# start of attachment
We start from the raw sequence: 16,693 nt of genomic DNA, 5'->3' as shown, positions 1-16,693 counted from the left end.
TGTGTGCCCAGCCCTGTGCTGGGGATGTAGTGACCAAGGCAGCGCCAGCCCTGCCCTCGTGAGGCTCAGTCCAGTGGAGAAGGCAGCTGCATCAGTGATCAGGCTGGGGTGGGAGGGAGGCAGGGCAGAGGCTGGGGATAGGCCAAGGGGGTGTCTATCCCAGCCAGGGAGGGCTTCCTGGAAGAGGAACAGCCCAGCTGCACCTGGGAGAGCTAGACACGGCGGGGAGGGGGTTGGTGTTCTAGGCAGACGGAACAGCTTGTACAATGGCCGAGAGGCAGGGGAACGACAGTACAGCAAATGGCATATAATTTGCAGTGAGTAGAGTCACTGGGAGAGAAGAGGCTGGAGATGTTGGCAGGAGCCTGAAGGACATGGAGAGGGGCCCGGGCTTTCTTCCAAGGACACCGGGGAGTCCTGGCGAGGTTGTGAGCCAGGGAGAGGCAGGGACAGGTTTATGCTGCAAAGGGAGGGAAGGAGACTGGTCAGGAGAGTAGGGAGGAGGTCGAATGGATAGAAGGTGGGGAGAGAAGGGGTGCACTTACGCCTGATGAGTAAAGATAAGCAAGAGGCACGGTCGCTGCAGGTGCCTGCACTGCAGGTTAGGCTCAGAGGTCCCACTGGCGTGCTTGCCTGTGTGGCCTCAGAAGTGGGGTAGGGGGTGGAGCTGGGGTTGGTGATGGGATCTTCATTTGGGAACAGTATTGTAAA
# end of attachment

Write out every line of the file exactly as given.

We start from the raw sequence: 16,693 nt of genomic DNA, 5'->3' as shown, positions 1-16,693 counted from the left end.
TGTGTGCCCAGCCCTGTGCTGGGGATGTAGTGACCAAGGCAGCGCCAGCCCTGCCCTCGTGAGGCTCAGTCCAGTGGAGAAGGCAGCTGCATCAGTGATCAGGCTGGGGTGGGAGGGAGGCAGGGCAGAGGCTGGGGATAGGCCAAGGGGGTGTCTATCCCAGCCAGGGAGGGCTTCCTGGAAGAGGAACAGCCCAGCTGCACCTGGGAGAGCTAGACACGGCGGGGAGGGGGTTGGTGTTCTAGGCAGACGGAACAGCTTGTACAATGGCCGAGAGGCAGGGGAACGACAGTACAGCAAATGGCATATAATTTGCAGTGAGTAGAGTCACTGGGAGAGAAGAGGCTGGAGATGTTGGCAGGAGCCTGAAGGACATGGAGAGGGGCCCGGGCTTTCTTCCAAGGACACCGGGGAGTCCTGGCGAGGTTGTGAGCCAGGGAGAGGCAGGGACAGGTTTATGCTGCAAAGGGAGGGAAGGAGACTGGTCAGGAGAGTAGGGAGGAGGTCGAATGGATAGAAGGTGGGGAGAGAAGGGGTGCACTTACGCCTGATGAGTAAAGATAAGCAAGAGGCACGGTCGCTGCAGGTGCCTGCACTGCAGGTTAGGCTCAGAGGTCCCACTGGCGTGCTTGCCTGTGTGGCCTCAGAAGTGGGGTAGGGGGTGGAGCTGGGGTTGGTGATGGGATCTTCATTTGGGAACAGTATTGTAAA